While the commission's lead as both clearinghouse for concerns and air traffic controller for ideas about how to proceed has won praise from prosecutors, judges and others, the challenge before it has brought to light how science and law in Texas can lead insular lives even when the two intersect.
"DNA is a very hard science," said Rob Kepple, executive director of the Texas County and District Attorney Association. "What we didn't appreciate or know was that after the physical test was done for the mixed samples, there's this level of interpretation that needs to be done."
Although no one is convinced — yet — that the new interpretation standard adopted by DPS and states elsewhere will impact cases, the three-staffer commission's swift action has helped to move government entities in a remarkable collaborative fashion.
On Thursday, in an attempt to determine how far-reaching the new standard could be, DPS sent district attorneys a list of 24,468 lab cases "potentially impacted by this protocol change" since 1999, in which mixed DNA was analyzed. Because one criminal case could involve more than one lab test, the number of defendants and victims included among those lab cases could not be calculated by the Tribune.
"It's kind of an unknown of the magnitude of what this situation will be," said Skylor Hearn, a former Texas Ranger who is now assistant director over the law enforcement support division at DPS. "We do have an obligation to provide information that has the potential to be exculpatory. As do prosecutors. So we have to give them the information first."
The new protocol adopted by DPS does not eliminate suspects or victims, insists Hearn. "It's not saying, 'It's not you.' It reduces the ratio, which could impact at trial."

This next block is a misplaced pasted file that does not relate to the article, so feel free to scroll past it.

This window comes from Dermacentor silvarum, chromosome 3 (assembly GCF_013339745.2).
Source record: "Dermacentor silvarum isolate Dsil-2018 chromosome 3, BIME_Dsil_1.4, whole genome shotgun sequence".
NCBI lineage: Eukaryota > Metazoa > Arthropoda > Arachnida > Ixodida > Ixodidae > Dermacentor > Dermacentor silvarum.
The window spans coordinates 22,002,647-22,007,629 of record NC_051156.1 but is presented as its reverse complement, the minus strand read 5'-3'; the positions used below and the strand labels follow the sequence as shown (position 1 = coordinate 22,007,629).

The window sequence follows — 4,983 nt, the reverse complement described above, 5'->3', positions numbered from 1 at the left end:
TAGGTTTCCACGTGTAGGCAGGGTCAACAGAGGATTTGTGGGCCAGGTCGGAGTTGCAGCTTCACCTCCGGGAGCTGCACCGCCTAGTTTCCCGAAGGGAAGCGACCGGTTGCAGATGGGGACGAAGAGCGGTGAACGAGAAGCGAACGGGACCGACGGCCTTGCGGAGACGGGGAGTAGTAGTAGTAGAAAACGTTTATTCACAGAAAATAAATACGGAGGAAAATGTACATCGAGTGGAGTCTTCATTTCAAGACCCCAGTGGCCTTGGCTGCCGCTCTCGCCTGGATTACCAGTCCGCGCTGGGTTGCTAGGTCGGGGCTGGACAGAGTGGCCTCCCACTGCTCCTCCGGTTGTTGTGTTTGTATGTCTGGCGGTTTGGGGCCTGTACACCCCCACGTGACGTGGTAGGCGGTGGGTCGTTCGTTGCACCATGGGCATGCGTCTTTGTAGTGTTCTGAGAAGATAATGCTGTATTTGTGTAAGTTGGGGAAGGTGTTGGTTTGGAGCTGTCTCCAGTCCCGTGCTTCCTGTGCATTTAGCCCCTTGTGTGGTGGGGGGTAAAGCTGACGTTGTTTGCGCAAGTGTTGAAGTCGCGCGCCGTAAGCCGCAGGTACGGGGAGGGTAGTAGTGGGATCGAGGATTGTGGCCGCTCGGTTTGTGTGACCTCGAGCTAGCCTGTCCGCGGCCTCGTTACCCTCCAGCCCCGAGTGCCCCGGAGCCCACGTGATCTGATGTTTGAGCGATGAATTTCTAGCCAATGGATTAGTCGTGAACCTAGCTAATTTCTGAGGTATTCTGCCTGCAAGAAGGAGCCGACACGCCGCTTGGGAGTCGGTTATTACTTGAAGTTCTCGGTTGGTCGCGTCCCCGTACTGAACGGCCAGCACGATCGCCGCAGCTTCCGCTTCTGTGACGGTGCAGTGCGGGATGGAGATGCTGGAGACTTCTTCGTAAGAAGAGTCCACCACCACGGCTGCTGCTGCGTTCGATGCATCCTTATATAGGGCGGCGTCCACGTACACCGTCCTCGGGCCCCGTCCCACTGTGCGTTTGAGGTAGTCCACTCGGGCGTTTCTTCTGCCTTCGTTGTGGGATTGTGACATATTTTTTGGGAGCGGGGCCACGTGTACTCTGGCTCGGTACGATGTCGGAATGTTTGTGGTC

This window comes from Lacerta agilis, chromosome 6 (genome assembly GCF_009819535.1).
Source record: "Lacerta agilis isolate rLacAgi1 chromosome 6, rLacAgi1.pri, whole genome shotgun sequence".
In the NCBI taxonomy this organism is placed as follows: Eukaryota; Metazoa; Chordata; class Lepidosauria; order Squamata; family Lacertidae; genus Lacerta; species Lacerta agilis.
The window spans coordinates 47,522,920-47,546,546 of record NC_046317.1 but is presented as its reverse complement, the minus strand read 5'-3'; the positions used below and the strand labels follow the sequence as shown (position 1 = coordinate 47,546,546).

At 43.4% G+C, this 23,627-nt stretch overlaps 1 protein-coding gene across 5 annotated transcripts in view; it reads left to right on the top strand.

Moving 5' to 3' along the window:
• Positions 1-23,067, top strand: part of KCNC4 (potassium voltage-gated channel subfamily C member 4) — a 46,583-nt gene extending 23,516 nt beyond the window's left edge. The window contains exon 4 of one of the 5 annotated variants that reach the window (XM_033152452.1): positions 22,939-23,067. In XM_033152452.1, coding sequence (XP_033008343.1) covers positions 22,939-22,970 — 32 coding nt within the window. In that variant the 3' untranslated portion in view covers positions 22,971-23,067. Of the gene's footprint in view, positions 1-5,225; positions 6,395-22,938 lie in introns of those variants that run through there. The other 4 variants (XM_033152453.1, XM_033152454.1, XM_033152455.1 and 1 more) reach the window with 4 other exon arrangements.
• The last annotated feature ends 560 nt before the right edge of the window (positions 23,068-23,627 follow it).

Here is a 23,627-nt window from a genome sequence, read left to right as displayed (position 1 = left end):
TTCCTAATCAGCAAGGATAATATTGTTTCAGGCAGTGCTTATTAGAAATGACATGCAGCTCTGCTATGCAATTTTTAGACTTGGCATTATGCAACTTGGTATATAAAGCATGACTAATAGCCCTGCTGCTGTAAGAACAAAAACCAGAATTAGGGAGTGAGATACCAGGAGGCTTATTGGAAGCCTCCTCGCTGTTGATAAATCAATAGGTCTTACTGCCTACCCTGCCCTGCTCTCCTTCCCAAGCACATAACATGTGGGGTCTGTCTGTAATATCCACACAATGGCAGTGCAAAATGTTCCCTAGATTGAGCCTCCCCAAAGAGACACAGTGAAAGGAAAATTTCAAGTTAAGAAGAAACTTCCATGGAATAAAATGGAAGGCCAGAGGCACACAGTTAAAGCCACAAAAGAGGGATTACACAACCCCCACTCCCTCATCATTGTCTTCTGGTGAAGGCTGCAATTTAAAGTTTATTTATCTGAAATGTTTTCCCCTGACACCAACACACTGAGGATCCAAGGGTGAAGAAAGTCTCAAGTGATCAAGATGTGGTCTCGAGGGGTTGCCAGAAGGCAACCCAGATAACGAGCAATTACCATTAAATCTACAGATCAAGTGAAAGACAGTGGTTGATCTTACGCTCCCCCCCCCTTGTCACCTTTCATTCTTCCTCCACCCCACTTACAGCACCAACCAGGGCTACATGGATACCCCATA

That reduced ratio, he said could be used to create reasonable doubt.
In a letter to the district attorneys, Brady W. Mills, DPS deputy director of the crime laboratory service, notified them of next Friday's commission meeting at Dallas' Southwestern Institute of Forensic Science, where DNA experts tapped by the commission will discuss how to proceed.
It is expected to draw a large crowd, from DPS staff and prosecutors to judges and defense attorneys. One stakeholder joked that perhaps AT&T Stadium, home to the Dallas Cowboys, might be the right venue to accommodate all of those who are interested in attending.
Until then, Texas prosecutors are busy combing through DPS' 24,468 lab test list see whether there was a resulting criminal case occurred and whether they need to have the DNA data submitted for another analysis under the crime labs' new standard.
Bell County District Attorney Henry Garza has already set up a review of the DPS lab cases which involve 100 criminal cases in that county since 1999.
"It's a serious matter and entails a lot of work," Garza said.
In Galveston County, Roady has notified both his Commissioners Court and judges that any case that is re-examined will require notification to defendants and their attorneys.
That notification to defendants is expected to be costly, and no one has a handle on exactly how it will be done uniformly and how it will affect local budgets. For now, those in the criminal justice community are waiting until there are more answers next Friday.
"We very recently became aware of this issue and have notified defense attorneys on all pending criminal cases where there is DNA testing," said Cynthia Meyer, spokeswoman for Texas Attorney General Ken Paxton. "We will be monitoring this meeting and any recommendations from the Forensic Science Commission to address this issue."